The Real Hagel Debate
Ever since former Senator Chuck Hagel's name has been floated as a possible nominee for Secretary of Defense, critics have been attacking his supposed lack of support (even "animus") for Israel. Bill Kristol went so far as to say a Hagel nomination would be a referendum on "who has Israel's back."
More relevant, I think, are the issues Josh Rogin zeroes in on:
Former Nebraska Sen. Chuck Hagel, rumored to be in contention for the job of defense secretary, has a long record of opposing sanctions on countries including Iran, North Korea, Syria, Libya, and Cuba.
Hagel, who serves as co-chair of President Barack Obama's intelligence advisory board, throughout his career has publicly supported the idea of engaging with rogue regimes and focusing on diplomacy before punitive measures. While in Congress, he voted against several sanctions measures and argued vociferously against their effectiveness.
Hagel's stance on sanctions puts him outside of the current consensus of his Senate colleagues -- even outside the public position of the Obama administration, which has touted its harsh sanctions against Iran and has mostly maintained the panoply of economic shackles on Cuba, North Korea and Syria. His preference for engagement over confrontation is also at odds with President Obama's pledge to deny Iran a nuclear weapon no matter what.
The trouble for Hagel's critics is that the sanctions regimes against all of these countries have failed to produce the desired outcome. Iran and North Korea continue to advance their nuclear programs and missile programs, respectively. The Castros still rule Cuba. Assad remains in power in Syria and if he falls (or when he falls) no one will believe it was because the U.S. slapped sanctions on the ruling regime.
But that doesn't mean Hagel's supporters are going to have an easy time of it. In none of the above cases is it clear that engagement would work miracles (and to be fair, Hagel has said as much). The problem with most proponents of engagement is that it's difficult to claim on one hand that the U.S. has "vital" interests in a region or particular outcome and then whirl around and say the only way you'll pursue those interests is through dialogue. As I wrote in 2008:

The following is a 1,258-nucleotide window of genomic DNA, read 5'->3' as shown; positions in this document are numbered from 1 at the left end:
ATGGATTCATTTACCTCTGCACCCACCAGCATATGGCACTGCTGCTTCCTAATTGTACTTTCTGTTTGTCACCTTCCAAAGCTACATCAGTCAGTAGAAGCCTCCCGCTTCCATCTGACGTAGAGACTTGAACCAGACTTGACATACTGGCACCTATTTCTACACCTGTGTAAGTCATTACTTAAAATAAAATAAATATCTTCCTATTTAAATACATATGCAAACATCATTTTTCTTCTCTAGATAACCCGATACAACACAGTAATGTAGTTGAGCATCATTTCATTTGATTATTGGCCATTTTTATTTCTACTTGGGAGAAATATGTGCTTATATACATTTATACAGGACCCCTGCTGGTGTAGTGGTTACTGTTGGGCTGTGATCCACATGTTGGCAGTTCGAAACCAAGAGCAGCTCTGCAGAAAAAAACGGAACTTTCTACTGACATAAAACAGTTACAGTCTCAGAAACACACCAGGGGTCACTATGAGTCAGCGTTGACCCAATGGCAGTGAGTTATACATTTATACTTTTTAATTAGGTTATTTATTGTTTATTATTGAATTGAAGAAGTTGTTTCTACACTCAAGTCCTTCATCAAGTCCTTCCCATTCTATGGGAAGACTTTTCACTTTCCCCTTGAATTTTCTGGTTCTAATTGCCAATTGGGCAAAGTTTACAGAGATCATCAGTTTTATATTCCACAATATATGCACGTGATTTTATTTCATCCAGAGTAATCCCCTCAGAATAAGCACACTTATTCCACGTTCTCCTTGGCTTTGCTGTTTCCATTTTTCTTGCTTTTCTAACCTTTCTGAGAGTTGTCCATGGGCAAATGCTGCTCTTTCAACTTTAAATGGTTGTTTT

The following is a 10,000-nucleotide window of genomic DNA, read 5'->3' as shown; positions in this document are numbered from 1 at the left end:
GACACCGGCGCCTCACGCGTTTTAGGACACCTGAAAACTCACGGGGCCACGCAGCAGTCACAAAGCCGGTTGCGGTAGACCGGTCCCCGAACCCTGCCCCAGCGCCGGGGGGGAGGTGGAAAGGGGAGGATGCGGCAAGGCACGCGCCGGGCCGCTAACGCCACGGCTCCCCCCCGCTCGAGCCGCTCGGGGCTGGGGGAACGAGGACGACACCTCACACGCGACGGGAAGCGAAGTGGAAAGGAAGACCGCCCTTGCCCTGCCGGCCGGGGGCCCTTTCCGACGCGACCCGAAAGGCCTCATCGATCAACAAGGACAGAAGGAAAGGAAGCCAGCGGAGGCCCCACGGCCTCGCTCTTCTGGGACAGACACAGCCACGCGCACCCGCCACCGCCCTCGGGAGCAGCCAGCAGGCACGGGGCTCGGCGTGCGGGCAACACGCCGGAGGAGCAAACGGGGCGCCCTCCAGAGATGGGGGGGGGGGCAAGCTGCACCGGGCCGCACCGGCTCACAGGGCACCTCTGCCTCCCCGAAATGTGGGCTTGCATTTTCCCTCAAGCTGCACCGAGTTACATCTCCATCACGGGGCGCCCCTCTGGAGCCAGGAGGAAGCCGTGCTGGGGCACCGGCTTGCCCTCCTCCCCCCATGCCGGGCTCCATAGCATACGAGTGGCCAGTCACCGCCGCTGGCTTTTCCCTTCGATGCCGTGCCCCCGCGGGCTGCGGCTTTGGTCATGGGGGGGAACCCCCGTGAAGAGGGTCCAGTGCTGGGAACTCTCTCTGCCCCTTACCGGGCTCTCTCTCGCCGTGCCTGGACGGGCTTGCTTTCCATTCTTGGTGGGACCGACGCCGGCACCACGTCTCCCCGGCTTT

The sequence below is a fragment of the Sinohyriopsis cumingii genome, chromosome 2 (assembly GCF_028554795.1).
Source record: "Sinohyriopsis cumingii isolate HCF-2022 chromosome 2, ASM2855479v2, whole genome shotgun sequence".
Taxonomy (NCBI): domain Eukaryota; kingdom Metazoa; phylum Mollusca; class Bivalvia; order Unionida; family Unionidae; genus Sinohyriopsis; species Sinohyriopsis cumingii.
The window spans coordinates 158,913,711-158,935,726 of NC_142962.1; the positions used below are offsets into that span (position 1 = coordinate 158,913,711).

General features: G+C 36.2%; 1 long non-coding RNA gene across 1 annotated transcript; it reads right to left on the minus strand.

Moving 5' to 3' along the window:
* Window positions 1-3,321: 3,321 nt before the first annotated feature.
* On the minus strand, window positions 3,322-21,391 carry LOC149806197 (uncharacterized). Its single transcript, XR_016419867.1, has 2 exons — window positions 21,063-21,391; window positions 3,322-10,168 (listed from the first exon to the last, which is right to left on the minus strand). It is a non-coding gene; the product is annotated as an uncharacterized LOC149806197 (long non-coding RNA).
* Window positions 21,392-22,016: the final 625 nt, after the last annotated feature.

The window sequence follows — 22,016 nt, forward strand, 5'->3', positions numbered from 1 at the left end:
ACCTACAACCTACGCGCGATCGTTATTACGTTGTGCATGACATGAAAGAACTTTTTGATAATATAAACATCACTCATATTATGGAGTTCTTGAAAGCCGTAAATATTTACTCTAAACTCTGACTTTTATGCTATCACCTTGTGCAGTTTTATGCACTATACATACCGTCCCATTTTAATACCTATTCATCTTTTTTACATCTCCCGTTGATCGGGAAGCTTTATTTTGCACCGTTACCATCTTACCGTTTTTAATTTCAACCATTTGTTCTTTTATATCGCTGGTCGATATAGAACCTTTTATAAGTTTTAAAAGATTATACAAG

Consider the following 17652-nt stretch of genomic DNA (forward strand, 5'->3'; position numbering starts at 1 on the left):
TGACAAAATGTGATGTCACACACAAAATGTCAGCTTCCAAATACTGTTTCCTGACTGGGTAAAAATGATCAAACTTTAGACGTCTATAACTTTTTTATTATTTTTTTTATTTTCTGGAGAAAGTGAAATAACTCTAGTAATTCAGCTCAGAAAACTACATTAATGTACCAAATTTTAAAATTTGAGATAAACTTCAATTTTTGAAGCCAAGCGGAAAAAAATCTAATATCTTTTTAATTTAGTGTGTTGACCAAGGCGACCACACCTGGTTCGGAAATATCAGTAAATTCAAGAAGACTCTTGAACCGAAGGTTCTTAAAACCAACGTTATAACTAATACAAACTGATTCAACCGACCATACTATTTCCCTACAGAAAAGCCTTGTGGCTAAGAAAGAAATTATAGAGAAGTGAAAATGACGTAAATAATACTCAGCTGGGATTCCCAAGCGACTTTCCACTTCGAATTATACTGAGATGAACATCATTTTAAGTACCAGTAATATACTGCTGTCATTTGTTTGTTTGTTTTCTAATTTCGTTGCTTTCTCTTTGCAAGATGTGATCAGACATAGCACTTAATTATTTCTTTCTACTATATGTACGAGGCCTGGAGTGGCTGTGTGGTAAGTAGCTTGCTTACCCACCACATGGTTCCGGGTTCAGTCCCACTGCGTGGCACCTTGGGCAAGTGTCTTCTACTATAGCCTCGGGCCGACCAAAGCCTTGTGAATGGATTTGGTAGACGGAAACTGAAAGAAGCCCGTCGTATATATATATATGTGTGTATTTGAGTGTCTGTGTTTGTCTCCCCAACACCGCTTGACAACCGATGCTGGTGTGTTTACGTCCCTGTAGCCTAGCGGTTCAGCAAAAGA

By conceding the premise of American security interests, it’s easy to see why Democrats keep losing the politics. If America is to be the world’s policeman, who is the more credible figure: the state trooper ready to club the bad guys, or the security guard at the mall, brandishing a walk-talkie?
The politics have clearly shifted a bit since I wrote this, but there is still an environment of irrationality and demagoguery that hangs over these issues that makes it difficult to make the case for engagement unless you're willing to concede that the U.S. really doesn't have a vital stake in the outcome -- something Hagel (or any high office holder) is unlikely to do.
Hagel's position on sanctions also cuts directly against Washington's self-professed identity as moral arbiter of the globe. As Michael Rubin unwittingly demonstrates in his attack on Hagel, sanctions serve, in part, as a kind of moral affirmation for those in the U.S. foreign policy community who believe the purpose of U.S. power is the uplift of the human soul. In this view, you are morally suspect if you are unwilling to endorse collective punishment and subject literally millions of people to economic misery and hardship in the attempt to coerce a handful of people in a regime to change course.
It's also important to remember that Hagel's views on engagement and sanctions are just one question that needs to be resolved to everyone's satisfaction. Equally, if not more important, are his views on the kind of military the U.S. should field in the future and America's global defense posture. Where does he believe future defense dollars should be allocated? What kind of military would he want to build?